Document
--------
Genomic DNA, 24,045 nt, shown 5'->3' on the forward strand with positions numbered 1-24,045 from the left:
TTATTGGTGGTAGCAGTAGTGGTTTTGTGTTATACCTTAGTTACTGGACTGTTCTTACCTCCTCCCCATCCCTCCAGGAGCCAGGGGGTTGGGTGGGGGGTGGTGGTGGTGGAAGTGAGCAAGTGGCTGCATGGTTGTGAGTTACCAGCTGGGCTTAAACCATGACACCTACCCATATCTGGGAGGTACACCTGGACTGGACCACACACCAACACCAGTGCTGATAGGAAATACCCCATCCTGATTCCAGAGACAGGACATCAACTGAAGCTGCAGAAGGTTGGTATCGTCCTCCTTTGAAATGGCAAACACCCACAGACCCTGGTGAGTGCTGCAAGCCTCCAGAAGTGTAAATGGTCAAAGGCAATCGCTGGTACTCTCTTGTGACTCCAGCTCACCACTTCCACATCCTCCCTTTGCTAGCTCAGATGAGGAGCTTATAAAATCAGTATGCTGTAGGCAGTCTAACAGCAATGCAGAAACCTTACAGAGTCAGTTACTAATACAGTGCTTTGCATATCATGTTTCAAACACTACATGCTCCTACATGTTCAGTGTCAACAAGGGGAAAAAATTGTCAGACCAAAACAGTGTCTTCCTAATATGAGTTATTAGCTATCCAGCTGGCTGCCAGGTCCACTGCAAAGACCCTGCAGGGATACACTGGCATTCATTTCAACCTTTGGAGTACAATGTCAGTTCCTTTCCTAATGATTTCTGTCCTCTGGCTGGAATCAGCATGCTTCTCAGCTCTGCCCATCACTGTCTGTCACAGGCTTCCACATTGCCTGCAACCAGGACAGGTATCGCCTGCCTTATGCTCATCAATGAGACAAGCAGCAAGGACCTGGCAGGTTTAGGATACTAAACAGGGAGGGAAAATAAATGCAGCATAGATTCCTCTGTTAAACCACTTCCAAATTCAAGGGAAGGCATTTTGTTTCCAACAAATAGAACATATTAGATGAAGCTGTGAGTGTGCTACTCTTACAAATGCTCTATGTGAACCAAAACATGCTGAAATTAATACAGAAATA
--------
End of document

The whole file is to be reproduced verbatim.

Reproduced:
Genomic DNA, 24,045 nt, shown 5'->3' on the forward strand with positions numbered 1-24,045 from the left:
TTATTGGTGGTAGCAGTAGTGGTTTTGTGTTATACCTTAGTTACTGGACTGTTCTTACCTCCTCCCCATCCCTCCAGGAGCCAGGGGGTTGGGTGGGGGGTGGTGGTGGTGGAAGTGAGCAAGTGGCTGCATGGTTGTGAGTTACCAGCTGGGCTTAAACCATGACACCTACCCATATCTGGGAGGTACACCTGGACTGGACCACACACCAACACCAGTGCTGATAGGAAATACCCCATCCTGATTCCAGAGACAGGACATCAACTGAAGCTGCAGAAGGTTGGTATCGTCCTCCTTTGAAATGGCAAACACCCACAGACCCTGGTGAGTGCTGCAAGCCTCCAGAAGTGTAAATGGTCAAAGGCAATCGCTGGTACTCTCTTGTGACTCCAGCTCACCACTTCCACATCCTCCCTTTGCTAGCTCAGATGAGGAGCTTATAAAATCAGTATGCTGTAGGCAGTCTAACAGCAATGCAGAAACCTTACAGAGTCAGTTACTAATACAGTGCTTTGCATATCATGTTTCAAACACTACATGCTCCTACATGTTCAGTGTCAACAAGGGGAAAAAATTGTCAGACCAAAACAGTGTCTTCCTAATATGAGTTATTAGCTATCCAGCTGGCTGCCAGGTCCACTGCAAAGACCCTGCAGGGATACACTGGCATTCATTTCAACCTTTGGAGTACAATGTCAGTTCCTTTCCTAATGATTTCTGTCCTCTGGCTGGAATCAGCATGCTTCTCAGCTCTGCCCATCACTGTCTGTCACAGGCTTCCACATTGCCTGCAACCAGGACAGGTATCGCCTGCCTTATGCTCATCAATGAGACAAGCAGCAAGGACCTGGCAGGTTTAGGATACTAAACAGGGAGGGAAAATAAATGCAGCATAGATTCCTCTGTTAAACCACTTCCAAATTCAAGGGAAGGCATTTTGTTTCCAACAAATAGAACATATTAGATGAAGCTGTGAGTGTGCTACTCTTACAAATGCTCTATGTGAACCAAAACATGCTGAAATTAATACAGAAATA